Tuesday, 4 June 2019

Heading to Number 10

When I am in meetings my mobile is switched off and like so many, I pick up messages later on.  This is just what I did the other week. However you can imagine my surprise to receive a message from the office of Number 10 Downing Street – not one I have had before! It was a request to West Sussex County Council to take our copy of the Declaration of Independence to display during the State Visit of the President of the USA to Number 10 on Tuesday.

Now I have to admit I have had some interesting requests as Leader of West Sussex County Council but this one tops them all. This Declaration of Independence is a verified copy of the original document. We think it arrived on our shores in the late 18th or first half of the 19th century and was held by the 3rd Duke of Richmond and Gordon, who was known as ‘Radical Duke’ because of his support for the Americans during the Revolution. As far as we know it has been in West Sussex since then and now forms part of the county’s history.
As a copy, the Sussex Declaration, as it is known, has a few differences from the original. Firstly, it is written on sheepskin and not on the superior quality of calfskin.  Secondly all the signatories are written out by name on our document rather than their actual signatures.  It is exquisitely handwritten using quill and ink and it is obvious much time and effort must have been put into preparing the parchment. Whether there were copies made for each signatory we will never know, but one thing we do know is this is the only copy to be found and verified.

This very special document is safely stored in our Record Office where it has been since the 1950s. However, it wasn’t until April 2017, the full significance of the document was revealed by Harvard University. Detailed scientific tests were carried out and the results analysed by conservation scientists at the British Library, the Library of Congress and the University of York including multi-spectral imaging, X-ray fluorescence, and DNA testing. Imaging revealed a date beneath an erasure on the document. The date reads either “July 4, 178” or “July 4, 179”. It is impossible to say whether there was originally a fourth digit in the year, but it certainly is a long time ago.

As you can imagine this is not a document that you can just roll up, tuck under your arm and nip up to Number 10. So there have been quite a few phone calls between the council and Number 10 to make arrangements, not only to transport this treasured document but also to agree how best it is displayed. Due to its age it is very delicate and of course ink fades easily so we have had to make painstaking plans to transport the document as well as display it when it is in No 10.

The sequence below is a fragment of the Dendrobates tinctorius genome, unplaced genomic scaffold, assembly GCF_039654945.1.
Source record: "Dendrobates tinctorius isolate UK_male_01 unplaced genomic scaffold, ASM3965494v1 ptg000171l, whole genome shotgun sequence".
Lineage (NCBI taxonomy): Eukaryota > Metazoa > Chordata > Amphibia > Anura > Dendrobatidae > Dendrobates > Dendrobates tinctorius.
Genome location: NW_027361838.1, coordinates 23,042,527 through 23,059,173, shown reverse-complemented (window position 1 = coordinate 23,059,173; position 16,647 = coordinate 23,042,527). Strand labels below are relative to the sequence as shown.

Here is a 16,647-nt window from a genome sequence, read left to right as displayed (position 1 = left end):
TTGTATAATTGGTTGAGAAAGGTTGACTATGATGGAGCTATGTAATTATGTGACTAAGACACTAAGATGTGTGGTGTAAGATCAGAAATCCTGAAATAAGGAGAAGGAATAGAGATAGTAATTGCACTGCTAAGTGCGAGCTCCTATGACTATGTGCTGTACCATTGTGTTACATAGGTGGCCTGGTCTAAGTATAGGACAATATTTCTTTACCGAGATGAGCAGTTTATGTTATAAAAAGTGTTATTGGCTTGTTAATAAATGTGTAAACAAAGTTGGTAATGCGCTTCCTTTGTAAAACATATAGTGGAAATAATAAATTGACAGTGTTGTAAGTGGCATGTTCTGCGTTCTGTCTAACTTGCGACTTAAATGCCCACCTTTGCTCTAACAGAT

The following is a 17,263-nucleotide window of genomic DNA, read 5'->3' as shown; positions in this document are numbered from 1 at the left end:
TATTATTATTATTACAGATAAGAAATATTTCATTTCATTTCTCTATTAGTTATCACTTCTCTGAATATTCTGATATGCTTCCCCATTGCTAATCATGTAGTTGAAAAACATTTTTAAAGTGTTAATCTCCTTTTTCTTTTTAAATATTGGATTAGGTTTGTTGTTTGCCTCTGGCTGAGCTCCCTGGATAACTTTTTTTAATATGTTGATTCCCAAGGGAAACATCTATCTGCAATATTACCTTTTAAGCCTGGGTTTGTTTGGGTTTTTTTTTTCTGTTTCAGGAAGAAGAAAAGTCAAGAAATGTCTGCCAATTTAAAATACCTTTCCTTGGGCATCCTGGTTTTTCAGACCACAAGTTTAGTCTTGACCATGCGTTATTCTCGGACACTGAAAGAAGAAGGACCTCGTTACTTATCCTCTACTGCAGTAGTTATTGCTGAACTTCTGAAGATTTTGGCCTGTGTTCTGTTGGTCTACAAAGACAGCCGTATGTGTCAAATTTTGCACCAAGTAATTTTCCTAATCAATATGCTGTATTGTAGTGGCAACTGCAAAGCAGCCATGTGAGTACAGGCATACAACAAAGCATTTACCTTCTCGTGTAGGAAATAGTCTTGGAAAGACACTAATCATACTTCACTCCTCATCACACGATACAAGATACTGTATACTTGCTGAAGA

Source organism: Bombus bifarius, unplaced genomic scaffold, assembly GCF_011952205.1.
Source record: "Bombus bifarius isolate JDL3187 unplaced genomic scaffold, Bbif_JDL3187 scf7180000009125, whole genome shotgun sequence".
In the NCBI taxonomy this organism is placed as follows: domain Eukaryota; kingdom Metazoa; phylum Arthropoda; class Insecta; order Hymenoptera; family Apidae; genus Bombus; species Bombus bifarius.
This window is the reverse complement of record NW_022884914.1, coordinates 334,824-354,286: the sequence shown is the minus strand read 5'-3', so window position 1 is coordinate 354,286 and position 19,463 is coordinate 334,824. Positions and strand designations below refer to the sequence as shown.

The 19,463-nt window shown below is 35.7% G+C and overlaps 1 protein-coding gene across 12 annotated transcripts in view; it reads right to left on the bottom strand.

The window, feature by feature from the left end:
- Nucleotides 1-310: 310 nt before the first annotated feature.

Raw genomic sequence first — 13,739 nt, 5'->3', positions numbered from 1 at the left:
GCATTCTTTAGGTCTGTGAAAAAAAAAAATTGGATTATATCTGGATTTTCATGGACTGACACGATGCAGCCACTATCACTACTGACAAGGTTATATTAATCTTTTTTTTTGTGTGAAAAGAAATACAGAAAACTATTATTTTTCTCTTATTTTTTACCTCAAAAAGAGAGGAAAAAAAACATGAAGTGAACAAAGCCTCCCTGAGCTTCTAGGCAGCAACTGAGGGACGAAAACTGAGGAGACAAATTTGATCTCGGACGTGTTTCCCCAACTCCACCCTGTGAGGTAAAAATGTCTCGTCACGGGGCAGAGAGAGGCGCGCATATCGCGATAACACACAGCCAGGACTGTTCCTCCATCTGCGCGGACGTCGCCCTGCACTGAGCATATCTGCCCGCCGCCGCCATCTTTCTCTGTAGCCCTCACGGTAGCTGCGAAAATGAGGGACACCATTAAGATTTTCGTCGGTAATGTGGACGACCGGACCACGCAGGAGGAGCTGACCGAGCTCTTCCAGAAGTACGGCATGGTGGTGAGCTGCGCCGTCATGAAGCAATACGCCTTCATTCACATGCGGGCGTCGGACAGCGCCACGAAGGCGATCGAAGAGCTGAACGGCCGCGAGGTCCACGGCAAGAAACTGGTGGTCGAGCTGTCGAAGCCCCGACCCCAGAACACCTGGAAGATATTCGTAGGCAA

Fortunately there are now so many historians and conservators who are aware of the document and its significance, who have been very willing assist. So we are very grateful to Chris Woods of the National Conservation Service for helping us and to Hereford Cathedral Perpetual Trust for the loan of a specially-designed exhibition case, previously used to display the Magna Carta. There is a need for specialist transport too as the document must be stored at a set temperature at all times. Of course this is costly, but just to reassure you that Number 10 is paying for all the costs associated with the loan.

It has been a huge privilege to be involved in this project and I feel a mixture of pride and awe at the historical importance of the document. West Sussex Record Office is the guardian of the county’s history and we are very fortunate to have not only a fantastic history but also considerable records giving such a valuable insight into life in West Sussex over the centuries.

To be able to put on display the only other known ceremonial manuscript copy of the Declaration of Independence -  a document owned by West Sussex County Council -  at Number 10 for the 42nd President’s visit, is quite momentous.

There are quite a few plans for additional research work around this document. Last year we received a grant from The Andrew W Mellon Foundation in New York, a first for any county Record Office in the UK to receive such a grant from this trust, of $100,000 dollars around £74,000. Plans are already underway to use that grant for our Transatlantic Ties Project which we will be revealing more about later this year.

2026 will be the 250th anniversary of American Independence and we are looking at what part our copy of the Declaration could play. So it’s exciting times ahead.

I am thrilled the historical significance of the Sussex Declaration is being recognised in the Presidential State Visit, however, I for one will be very happy when it returns to its home in the Record Office in Chichester.